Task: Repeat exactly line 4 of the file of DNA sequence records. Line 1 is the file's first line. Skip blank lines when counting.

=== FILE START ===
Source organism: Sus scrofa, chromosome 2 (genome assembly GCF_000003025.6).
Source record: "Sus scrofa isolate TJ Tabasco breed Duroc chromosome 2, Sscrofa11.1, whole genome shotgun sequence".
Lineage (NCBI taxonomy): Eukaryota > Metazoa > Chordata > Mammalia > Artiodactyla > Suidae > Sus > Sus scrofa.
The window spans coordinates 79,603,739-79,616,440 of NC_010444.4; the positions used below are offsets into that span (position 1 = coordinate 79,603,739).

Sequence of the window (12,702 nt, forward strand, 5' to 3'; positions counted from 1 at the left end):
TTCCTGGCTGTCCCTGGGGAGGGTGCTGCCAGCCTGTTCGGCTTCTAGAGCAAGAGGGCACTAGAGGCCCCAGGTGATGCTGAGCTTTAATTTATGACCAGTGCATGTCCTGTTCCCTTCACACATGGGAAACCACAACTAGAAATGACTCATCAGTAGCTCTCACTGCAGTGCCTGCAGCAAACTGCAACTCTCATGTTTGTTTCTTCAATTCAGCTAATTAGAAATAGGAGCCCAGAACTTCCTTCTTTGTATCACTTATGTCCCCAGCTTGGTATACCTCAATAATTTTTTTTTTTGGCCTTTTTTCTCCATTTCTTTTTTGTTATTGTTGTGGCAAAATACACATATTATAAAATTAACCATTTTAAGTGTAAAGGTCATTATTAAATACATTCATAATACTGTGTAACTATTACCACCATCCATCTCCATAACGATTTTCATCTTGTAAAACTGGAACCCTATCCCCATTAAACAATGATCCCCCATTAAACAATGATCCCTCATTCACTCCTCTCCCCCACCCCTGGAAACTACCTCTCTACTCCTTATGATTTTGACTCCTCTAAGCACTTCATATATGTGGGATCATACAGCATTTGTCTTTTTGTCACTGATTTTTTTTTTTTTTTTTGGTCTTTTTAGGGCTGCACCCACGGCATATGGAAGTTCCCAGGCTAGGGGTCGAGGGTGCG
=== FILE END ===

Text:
The window spans coordinates 79,603,739-79,616,440 of NC_010444.4; the positions used below are offsets into that span (position 1 = coordinate 79,603,739).